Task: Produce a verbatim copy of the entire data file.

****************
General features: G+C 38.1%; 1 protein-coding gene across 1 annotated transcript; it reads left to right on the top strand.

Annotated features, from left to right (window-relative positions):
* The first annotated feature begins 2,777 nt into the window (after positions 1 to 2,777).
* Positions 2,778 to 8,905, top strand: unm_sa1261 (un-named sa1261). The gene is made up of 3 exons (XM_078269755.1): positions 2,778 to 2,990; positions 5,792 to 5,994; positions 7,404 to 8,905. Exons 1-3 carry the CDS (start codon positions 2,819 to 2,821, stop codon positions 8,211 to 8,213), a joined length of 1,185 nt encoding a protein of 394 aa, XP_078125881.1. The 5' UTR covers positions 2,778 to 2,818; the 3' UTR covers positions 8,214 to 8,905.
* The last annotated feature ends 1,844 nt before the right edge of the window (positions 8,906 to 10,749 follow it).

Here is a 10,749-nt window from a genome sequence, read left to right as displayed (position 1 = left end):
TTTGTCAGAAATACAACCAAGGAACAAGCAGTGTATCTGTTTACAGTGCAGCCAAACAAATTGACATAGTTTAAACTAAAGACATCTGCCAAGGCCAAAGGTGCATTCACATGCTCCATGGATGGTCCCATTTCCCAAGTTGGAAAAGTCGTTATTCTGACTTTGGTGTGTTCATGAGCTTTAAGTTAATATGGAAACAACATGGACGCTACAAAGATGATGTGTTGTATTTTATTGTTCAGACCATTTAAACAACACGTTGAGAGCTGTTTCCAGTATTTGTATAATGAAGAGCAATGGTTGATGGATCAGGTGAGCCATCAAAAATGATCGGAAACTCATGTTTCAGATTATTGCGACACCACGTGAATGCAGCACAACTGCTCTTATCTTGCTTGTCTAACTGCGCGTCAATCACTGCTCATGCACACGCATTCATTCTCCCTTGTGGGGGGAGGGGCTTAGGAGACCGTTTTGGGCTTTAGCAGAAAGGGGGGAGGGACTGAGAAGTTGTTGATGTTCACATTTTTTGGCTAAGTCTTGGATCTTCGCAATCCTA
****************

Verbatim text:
General features: G+C 38.1%; 1 protein-coding gene across 1 annotated transcript; it reads left to right on the top strand.

Annotated features, from left to right (window-relative positions):
* The first annotated feature begins 2,777 nt into the window (after positions 1 to 2,777).
* Positions 2,778 to 8,905, top strand: unm_sa1261 (un-named sa1261). The gene is made up of 3 exons (XM_078269755.1): positions 2,778 to 2,990; positions 5,792 to 5,994; positions 7,404 to 8,905. Exons 1-3 carry the CDS (start codon positions 2,819 to 2,821, stop codon positions 8,211 to 8,213), a joined length of 1,185 nt encoding a protein of 394 aa, XP_078125881.1. The 5' UTR covers positions 2,778 to 2,818; the 3' UTR covers positions 8,214 to 8,905.
* The last annotated feature ends 1,844 nt before the right edge of the window (positions 8,906 to 10,749 follow it).

Here is a 10,749-nt window from a genome sequence, read left to right as displayed (position 1 = left end):
TTTGTCAGAAATACAACCAAGGAACAAGCAGTGTATCTGTTTACAGTGCAGCCAAACAAATTGACATAGTTTAAACTAAAGACATCTGCCAAGGCCAAAGGTGCATTCACATGCTCCATGGATGGTCCCATTTCCCAAGTTGGAAAAGTCGTTATTCTGACTTTGGTGTGTTCATGAGCTTTAAGTTAATATGGAAACAACATGGACGCTACAAAGATGATGTGTTGTATTTTATTGTTCAGACCATTTAAACAACACGTTGAGAGCTGTTTCCAGTATTTGTATAATGAAGAGCAATGGTTGATGGATCAGGTGAGCCATCAAAAATGATCGGAAACTCATGTTTCAGATTATTGCGACACCACGTGAATGCAGCACAACTGCTCTTATCTTGCTTGTCTAACTGCGCGTCAATCACTGCTCATGCACACGCATTCATTCTCCCTTGTGGGGGGAGGGGCTTAGGAGACCGTTTTGGGCTTTAGCAGAAAGGGGGGAGGGACTGAGAAGTTGTTGATGTTCACATTTTTTGGCTAAGTCTTGGATCTTCGCAATCCTA